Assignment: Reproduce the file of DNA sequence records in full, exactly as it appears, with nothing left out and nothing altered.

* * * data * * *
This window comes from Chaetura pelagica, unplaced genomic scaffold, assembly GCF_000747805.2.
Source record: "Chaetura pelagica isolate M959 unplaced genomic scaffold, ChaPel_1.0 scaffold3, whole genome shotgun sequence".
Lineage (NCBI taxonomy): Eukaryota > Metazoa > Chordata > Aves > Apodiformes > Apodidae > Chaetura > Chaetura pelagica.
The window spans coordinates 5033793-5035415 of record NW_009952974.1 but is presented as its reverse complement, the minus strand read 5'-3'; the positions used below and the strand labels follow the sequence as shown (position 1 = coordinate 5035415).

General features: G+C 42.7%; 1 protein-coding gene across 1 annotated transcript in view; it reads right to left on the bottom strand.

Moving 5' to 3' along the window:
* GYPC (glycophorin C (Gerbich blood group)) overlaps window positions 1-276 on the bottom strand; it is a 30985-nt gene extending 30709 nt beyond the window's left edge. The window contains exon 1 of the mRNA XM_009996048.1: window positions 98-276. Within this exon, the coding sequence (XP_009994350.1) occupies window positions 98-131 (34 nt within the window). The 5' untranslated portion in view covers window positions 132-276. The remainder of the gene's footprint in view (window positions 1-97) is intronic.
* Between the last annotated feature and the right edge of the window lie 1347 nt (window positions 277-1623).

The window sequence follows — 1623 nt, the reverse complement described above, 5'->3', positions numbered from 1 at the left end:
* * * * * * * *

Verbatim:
This window comes from Chaetura pelagica, unplaced genomic scaffold, assembly GCF_000747805.2.
Source record: "Chaetura pelagica isolate M959 unplaced genomic scaffold, ChaPel_1.0 scaffold3, whole genome shotgun sequence".
Lineage (NCBI taxonomy): Eukaryota > Metazoa > Chordata > Aves > Apodiformes > Apodidae > Chaetura > Chaetura pelagica.
The window spans coordinates 5033793-5035415 of record NW_009952974.1 but is presented as its reverse complement, the minus strand read 5'-3'; the positions used below and the strand labels follow the sequence as shown (position 1 = coordinate 5035415).

General features: G+C 42.7%; 1 protein-coding gene across 1 annotated transcript in view; it reads right to left on the bottom strand.

Moving 5' to 3' along the window:
* GYPC (glycophorin C (Gerbich blood group)) overlaps window positions 1-276 on the bottom strand; it is a 30985-nt gene extending 30709 nt beyond the window's left edge. The window contains exon 1 of the mRNA XM_009996048.1: window positions 98-276. Within this exon, the coding sequence (XP_009994350.1) occupies window positions 98-131 (34 nt within the window). The 5' untranslated portion in view covers window positions 132-276. The remainder of the gene's footprint in view (window positions 1-97) is intronic.
* Between the last annotated feature and the right edge of the window lie 1347 nt (window positions 277-1623).

The window sequence follows — 1623 nt, the reverse complement described above, 5'->3', positions numbered from 1 at the left end: